And that 2.0-liter from the Type R would have allegedly made the Si too expensive

When details about the new Civic Si emerged, a lot of people were dumbfounded by the fact that an all-new model would indeed deliver the same horsepower as the outgoing model. Let’s be honest, it leaves a huge gap between the Si and the Type R, even with an increase in torque thanks to that 1.5-liter mill that’s taking over the Civic lineup. It’s easy to scream for more power, but Honda has finally come out about why the Civic Si only delivers 205 horsepower, and it makes sense – to an extent. In an interview with Automotive News, the Senior Product Planner for the Civic, Rob Keough, claims that it was done for reliability reasons.

“You can tune more power into it, but all of that takes away from the durability of the engine. Honda likes to build their engines to last hundreds of thousands of miles, so they’re working on that target,” Said Keough. And, that part makes sense, but what seems to be ruffling feathers is the claim that an Si with a tuned-down 2.0-liter from the Type R would have brought about a base starting price of “closer to $30,000.” Of course, there’s always a possibility than another model will come into play that will offer a good balance between the Si and the Type R, but whether it’ll use that same 1.5-liter or a detuned version of the 2.0-liter Type R engine if it does happen, is still a big mystery. The important thing is that Honda hasn’t ruled it out, so perhaps a $30,000 Si will grace Honda’s showroom floor in the near future.

Keep reading for the rest of the story.

Further Thinking

Honda Brings Civic Si Prototype to Los Angeles, Confirms 2017 Launch High Resolution Exterior AutoShow
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The fact that Honda is focusing more on reliability that pleasing the power fiends is actually good news for most of us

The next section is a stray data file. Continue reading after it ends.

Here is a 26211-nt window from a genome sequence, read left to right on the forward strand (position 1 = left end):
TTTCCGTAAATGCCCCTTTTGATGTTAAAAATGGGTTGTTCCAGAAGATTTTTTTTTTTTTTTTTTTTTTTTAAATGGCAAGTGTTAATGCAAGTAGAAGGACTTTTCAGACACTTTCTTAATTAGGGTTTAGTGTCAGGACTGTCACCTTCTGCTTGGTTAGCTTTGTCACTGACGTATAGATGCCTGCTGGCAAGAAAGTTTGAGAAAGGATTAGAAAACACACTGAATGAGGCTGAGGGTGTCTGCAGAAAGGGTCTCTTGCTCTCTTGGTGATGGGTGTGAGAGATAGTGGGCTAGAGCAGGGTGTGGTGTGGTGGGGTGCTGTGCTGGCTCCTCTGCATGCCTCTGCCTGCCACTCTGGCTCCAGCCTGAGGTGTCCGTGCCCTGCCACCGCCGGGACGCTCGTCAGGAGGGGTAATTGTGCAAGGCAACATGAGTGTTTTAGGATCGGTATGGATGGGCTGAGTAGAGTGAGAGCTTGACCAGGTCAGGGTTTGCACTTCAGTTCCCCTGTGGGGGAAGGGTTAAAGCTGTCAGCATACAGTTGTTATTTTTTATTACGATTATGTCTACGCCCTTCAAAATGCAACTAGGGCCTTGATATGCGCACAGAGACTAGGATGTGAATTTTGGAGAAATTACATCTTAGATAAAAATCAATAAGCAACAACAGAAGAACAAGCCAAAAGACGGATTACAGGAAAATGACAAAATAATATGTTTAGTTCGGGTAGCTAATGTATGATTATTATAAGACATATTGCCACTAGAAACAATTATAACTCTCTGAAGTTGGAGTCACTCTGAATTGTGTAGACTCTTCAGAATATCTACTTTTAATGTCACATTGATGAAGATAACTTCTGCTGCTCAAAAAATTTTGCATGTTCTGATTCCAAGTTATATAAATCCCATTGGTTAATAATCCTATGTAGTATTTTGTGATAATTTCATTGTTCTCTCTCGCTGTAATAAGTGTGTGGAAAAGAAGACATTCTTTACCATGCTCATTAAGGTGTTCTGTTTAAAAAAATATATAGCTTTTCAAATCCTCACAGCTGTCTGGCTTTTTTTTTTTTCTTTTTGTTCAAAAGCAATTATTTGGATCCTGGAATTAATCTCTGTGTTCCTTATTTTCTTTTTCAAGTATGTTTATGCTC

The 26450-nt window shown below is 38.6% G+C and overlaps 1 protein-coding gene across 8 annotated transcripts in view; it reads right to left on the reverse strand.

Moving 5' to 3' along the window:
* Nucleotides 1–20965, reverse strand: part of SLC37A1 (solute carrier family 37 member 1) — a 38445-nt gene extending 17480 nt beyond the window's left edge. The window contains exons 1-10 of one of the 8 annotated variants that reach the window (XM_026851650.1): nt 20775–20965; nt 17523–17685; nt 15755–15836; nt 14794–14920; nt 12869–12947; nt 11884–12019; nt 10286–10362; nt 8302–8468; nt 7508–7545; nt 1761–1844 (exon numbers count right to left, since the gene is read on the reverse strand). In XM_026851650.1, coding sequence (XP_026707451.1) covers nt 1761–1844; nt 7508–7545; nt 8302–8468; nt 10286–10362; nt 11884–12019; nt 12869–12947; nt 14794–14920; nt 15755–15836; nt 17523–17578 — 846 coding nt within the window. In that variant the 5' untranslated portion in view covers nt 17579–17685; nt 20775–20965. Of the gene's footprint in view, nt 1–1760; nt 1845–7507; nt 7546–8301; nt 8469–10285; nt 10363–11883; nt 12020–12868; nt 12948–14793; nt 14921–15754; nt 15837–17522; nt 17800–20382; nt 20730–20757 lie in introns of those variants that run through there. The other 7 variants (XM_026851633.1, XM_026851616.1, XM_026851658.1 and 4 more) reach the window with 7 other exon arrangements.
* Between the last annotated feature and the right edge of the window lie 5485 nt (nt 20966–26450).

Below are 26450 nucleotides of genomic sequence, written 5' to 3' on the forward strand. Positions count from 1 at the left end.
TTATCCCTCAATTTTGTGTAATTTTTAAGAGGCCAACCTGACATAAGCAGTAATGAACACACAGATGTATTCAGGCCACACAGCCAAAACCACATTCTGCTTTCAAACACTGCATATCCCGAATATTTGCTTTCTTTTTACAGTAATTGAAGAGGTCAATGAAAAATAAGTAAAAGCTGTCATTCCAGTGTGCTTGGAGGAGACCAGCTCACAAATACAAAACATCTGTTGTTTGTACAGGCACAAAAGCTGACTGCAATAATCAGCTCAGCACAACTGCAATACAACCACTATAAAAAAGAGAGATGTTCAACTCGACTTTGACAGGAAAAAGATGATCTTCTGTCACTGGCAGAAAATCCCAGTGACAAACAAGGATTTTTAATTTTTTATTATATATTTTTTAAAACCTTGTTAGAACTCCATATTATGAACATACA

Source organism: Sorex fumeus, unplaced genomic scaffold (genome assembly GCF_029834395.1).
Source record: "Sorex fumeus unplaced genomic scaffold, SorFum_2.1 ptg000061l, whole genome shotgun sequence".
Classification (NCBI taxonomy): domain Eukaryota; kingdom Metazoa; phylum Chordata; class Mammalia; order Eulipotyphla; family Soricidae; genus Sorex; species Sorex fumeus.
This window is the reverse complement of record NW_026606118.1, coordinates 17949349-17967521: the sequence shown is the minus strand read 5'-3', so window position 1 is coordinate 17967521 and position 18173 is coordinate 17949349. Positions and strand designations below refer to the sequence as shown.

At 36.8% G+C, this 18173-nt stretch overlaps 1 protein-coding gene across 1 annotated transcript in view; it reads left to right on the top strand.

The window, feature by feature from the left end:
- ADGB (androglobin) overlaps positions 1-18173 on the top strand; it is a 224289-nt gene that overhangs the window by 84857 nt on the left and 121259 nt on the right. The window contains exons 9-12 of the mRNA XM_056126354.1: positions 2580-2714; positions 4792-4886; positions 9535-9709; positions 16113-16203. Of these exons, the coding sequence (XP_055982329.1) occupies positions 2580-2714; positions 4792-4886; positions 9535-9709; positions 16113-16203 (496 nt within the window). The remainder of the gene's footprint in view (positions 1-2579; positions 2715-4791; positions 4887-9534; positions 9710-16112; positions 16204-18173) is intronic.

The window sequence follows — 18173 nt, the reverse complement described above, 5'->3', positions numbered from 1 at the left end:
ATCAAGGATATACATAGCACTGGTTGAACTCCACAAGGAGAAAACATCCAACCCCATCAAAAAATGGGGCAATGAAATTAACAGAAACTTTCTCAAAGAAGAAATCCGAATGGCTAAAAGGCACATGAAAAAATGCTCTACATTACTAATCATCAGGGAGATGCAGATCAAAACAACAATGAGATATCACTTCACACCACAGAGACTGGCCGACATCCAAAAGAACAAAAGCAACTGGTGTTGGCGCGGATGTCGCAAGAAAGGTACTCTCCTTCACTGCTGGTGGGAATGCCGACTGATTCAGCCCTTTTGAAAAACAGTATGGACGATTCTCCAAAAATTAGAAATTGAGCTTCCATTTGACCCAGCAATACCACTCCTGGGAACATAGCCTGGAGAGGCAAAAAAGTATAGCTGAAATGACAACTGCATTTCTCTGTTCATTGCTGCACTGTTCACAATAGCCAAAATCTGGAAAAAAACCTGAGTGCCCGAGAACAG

The fact that Honda is focusing more on reliability that pleasing the power fiends is actually good news for most of us, but claiming that the 2.0-liter would raise the price by as much as $5,000 makes me want to call B.S. After all, Ford can make the same jump, from a 1.5-liter to a 2.0-liter for just $1,200. Plenty of competitors out there like the Focus ST and the Subaru WRX all offer upward of 250 horsepower from their four-cylinders, and reliability doesn’t seem to be an issue, so what gives with Honda’s 1.5-liter? I know – it’s like comparing apples to oranges, and at this point, it’s hard to say. But, I’m sure the aftermarket tuner scene will, without a doubt, find out the weak points of the engine. Until then, we’ve just got to stand back and wait.

Honda Civic LX Honda Civic LX Honda Civic Si Honda Civic Type R Subaru WRX Ford Focus ST
Engine 2.0-liter In-Line 4-Cylinder 1.5-liter In-Line 4-Cylinder 1.5-liter In-Line 4-Cylinder 2.0-liter turbocharged in-line 4-cylinder 2.0-liter 4-cylinder, horizontally opposed 2.0L EcoBoost® I-4 engine
Horsepower 158 HP @ 6,500 RPM 174 HP @ 6,000 RPM 205 HP @ 5,700 RPM 306 HP @ 6,500 RPM 268 HP @ 5,600 RPM 252 HP @ 5,500 RPM
Torque 138 LB-FT @ 4,200 RPM 162 LB-FT @ 1,700-5,500 RPM 192 LB-FT @ 2,100-5,000 RPM 295 LB-FT @ 7,000 RPM 258 LB-FT @ 2,000-5,200 RPM 270 LB-FT @ 2,500 RPM
Transmission 6-Speed Manual 6-Speed Manual 6-Speed Manual 6-Speed Manual 6-Speed Manual 6-Speed Manual
EPA Mileage Ratings (City/Highway/Combined) 28/40/32 31/42/35 28/38/32 TBA 20/27/23 22/30/25
Curb weight 2,742 Lbs 2,849 Lbs 2,906 Lbs TBA 3,272 Lbs 3,223 Lbs

At the end of the day, the Civic Si has always been right around the same $25,000 price point and has offered right around the same amount of power, so it’s really not all that surprising that Honda didn’t try to force the issue and bring more power right out of the gate. And, on top of that, it’s also lighter than it’s predecessor, so it’s naturally a bit faster, which should be enough to keep most people happy. I’ve speculated in the past that the new Si would either be a glorified grocery-getter or a tuners dream, but now that this reliability issue comes up, I’m starting to wonder if anything more than mild tuning might be too much. I’ve personally owned two Accords (1987 and 1992) with over 300,000 miles, and currently own an Acura Legend (with a Honda 3.2-liter from the factory) that currently has around 362,000 miles. None of them have ever had a critical failure whatsoever. So, if Honda cites reliability as the reason behind not going beyond the 205-horsepower mark, I give them a pass. What about you? Let us know what you think in the comments section below.

Read our full review on the Honda Civic SI here.

Source: Automotive News

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